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the Ruby River
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The Ruby River, despite some battles with whirling disease and a massive fish kill in the lower stretches in1994, continues to provide some excellent fly fishing.
The upper stretch of the Ruby River, above Ruby Reservoir, has excellent fly fishing for average sized rainbows, cutthroats and grayling. The lower stretch of the river, below Ruby Dam, provides excellent brown trout fishing. The average size of browns runs between 10-14 inches, with some fish stretching 18-20 inches. While the browns may not get as large in the Ruby as in other better known nearby rivers, the lower fishing pressure on the river makes the fish somewhat easier to catch.
The upper stretch of the river, above Ruby Reservoir, is excellent habitat for rainbows, cutthroats and a few grayling that have been recently introduced. The river in this section is quite narrow and twists extensively. While in the national forest, the banks of the river are a mix of grass, forests and brush. Once the river leaves the national forest and enters the Ruby Valley, the river begins to flow through extensive brushy sections.
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For anglers who are not in search of trophy trout but are rather seeking to fly fish in a pristine and remote setting, consider fishing the upper Ruby River which lies in the national forest lands. The mountains provide a very scenic backdrop, the river itself runs clear, fishing pressure is low to non-existent and access to the Ruby River is excellent.
Once the Ruby River leaves the national forest lands, access to this stretch becomes very difficult as it runs entirely through private lands. Access is only possible at a few bridge crossings, none of which are easy due to tall fences erected by landowners that run right up to the bridge. For the angler who can scale these fences, be prepared to do all fishing and wading in the river, not along the riverbanks. The narrow width of the Ruby, combined with its extensive brushy banks make fishing from shore very difficult once the Ruby leaves national forest lands. Additionally, the Ruby River lacks a distinct high water mark, requiring anglers to wade directly in the stream to reach prime fly fishing holes away from the few bridge access sites.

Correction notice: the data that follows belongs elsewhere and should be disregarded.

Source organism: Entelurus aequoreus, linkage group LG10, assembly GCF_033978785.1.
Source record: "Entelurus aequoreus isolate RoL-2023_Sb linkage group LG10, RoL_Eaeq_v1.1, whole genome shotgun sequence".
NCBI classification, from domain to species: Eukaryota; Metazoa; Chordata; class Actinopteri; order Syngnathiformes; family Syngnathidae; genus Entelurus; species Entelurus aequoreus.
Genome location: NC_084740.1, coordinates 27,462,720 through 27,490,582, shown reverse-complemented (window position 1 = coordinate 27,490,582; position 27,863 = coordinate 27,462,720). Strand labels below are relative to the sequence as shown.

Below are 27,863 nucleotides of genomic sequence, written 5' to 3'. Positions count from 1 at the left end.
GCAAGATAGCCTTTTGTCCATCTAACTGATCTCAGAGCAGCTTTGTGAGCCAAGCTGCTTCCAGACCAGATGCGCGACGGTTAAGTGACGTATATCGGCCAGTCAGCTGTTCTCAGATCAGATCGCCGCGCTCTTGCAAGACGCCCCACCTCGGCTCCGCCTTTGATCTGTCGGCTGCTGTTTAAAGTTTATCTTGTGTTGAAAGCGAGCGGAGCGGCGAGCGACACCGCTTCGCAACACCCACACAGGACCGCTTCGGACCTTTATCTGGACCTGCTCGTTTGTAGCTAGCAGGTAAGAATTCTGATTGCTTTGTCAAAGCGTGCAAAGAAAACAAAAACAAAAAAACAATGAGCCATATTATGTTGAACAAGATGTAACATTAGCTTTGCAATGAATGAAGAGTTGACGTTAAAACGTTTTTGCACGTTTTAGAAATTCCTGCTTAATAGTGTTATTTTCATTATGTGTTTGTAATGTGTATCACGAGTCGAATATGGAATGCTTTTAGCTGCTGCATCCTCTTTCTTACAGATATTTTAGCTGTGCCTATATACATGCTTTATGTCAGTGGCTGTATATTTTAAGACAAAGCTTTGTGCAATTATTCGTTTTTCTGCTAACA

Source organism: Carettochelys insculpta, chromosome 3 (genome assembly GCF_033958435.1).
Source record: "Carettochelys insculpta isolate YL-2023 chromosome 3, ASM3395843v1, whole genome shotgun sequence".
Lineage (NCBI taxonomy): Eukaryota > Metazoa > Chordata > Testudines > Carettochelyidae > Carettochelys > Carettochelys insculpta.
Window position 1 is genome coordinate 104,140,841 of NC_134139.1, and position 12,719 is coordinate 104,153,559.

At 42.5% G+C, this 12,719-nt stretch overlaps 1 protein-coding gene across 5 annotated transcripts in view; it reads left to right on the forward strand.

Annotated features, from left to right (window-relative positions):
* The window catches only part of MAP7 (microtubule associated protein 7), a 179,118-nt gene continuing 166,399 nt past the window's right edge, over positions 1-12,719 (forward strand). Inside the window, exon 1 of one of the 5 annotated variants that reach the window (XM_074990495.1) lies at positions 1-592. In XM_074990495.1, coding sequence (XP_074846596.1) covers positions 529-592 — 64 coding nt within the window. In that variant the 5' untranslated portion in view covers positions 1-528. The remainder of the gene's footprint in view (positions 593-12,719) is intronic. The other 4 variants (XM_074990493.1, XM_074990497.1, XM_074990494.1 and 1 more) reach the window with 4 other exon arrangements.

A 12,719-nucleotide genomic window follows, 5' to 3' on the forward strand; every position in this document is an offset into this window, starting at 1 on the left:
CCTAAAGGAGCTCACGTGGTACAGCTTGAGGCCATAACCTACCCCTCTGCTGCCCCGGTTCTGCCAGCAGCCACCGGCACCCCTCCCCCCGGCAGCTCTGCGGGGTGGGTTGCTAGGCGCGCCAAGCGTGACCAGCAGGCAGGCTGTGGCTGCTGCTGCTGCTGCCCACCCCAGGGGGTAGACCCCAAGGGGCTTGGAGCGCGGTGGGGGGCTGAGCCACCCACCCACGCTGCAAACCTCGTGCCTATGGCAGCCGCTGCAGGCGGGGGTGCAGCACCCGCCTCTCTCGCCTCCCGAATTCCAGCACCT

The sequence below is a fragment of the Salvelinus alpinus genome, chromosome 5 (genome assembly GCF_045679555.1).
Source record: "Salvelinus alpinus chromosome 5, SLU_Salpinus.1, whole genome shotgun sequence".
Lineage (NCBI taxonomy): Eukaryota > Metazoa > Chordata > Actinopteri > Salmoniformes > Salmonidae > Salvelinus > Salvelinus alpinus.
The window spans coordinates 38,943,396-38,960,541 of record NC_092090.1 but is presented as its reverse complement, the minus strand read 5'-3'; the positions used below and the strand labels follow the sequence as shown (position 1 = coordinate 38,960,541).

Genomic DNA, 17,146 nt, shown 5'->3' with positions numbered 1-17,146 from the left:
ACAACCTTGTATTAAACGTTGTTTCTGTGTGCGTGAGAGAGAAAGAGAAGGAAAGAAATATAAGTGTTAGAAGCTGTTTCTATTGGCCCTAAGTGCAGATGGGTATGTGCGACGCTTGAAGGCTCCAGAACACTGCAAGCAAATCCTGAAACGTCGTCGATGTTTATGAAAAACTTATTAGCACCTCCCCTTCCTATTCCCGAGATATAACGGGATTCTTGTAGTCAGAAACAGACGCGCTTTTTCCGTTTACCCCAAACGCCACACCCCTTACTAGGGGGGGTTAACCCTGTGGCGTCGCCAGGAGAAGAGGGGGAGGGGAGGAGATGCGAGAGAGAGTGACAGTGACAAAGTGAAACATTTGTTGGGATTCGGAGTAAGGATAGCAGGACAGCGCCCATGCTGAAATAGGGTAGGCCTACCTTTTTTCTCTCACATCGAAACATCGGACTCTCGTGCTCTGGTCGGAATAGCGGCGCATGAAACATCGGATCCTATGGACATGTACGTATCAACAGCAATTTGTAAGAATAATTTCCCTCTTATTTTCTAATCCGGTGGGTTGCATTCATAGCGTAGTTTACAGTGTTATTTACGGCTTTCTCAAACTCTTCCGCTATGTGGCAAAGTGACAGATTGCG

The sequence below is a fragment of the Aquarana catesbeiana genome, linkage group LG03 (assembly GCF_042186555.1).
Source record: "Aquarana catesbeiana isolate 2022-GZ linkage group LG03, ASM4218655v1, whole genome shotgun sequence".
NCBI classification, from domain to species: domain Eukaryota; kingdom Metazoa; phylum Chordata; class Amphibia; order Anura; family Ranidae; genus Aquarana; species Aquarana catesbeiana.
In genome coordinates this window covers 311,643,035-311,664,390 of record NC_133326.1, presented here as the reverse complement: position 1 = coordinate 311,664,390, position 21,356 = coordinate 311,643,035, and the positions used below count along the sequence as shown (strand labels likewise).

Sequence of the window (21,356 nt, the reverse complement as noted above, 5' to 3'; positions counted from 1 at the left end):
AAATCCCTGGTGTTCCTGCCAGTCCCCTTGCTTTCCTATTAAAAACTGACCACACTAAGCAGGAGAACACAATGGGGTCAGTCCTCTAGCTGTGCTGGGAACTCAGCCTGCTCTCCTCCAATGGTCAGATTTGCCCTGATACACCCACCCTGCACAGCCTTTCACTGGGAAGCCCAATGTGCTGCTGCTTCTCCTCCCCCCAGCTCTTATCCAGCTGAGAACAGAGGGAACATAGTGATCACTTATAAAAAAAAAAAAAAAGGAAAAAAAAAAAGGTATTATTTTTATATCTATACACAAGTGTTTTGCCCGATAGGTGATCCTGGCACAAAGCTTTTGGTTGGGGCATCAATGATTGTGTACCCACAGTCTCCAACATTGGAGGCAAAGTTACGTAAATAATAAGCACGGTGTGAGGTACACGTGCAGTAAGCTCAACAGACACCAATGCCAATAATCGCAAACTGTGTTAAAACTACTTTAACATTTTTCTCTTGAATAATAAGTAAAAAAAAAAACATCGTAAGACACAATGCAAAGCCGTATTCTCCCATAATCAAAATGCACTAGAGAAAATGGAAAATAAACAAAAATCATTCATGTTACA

Brown trout can also be found on this stretch of the Ruby River, and will generally be found just above the inlet to Ruby Reservoir. To reach these fish, a very small boat will be needed, as access to the river just above the reservoir inlet is difficult. Put a boat into the reservoir and paddle up the river. Most of the rainbows in the upper section of the river run 8-12 inches.
Below Ruby Dam, the prime brown trout fishing waters will be found. Access is also somewhat better than found upstream as a number of designated fishing access sites and frequent bridge crossings provide decent access to the river. The river, similar to upstream, is very narrow and twists extensively. Very thick brush lines the banks for most of its length in this section, making fly fishing from shore next to impossible.
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Due to extensive irrigation withdrawls, the Ruby River loses much of its flows as it travels downstream from the dam, thus reducing fly fishing quality.
Fishing pressure on this stretch is heavier than found above Ruby Reservoir, but it is not abnormally heavy. For an angler willing to wade directly in the stream for some distance (walking along the banks is generally impossible), a fly fisherman can find solitude away from the standard access sites.
As this is prime brown trout waters, standard brown trout tactics work well. Unlike the brown trout in many other waters, the fish are not nearly as finicky about what they eat. However, as the Ruby River more resembles a spring creek in this section than a river, care must be taken when wading in the river so as to not spook the fish.
This section of the Ruby River flows through prime grasshopper country (very arid, somewhat windy with lots of grass beyond the riverbanks). Thus, it should probably be no surprise that hoppers are the flies of choice on the Ruby. The Ruby River is considered to be one of the prime hopper fishing waters in the state, with hopper fishing possible from late June all the way up to the first hard frost of the year.
When hoppers aren't working, other flies to use for the Ruby brown trout are big attractor patterns such as the wolly bugger and various minnow patterns, stripped erratically along the bottom, especially near the undercut banks. For the rainbows, pale morning duns, elk hair caddis and X wing caddis imitations all work well. Tricos in tiny sizes also have success later in the summer.
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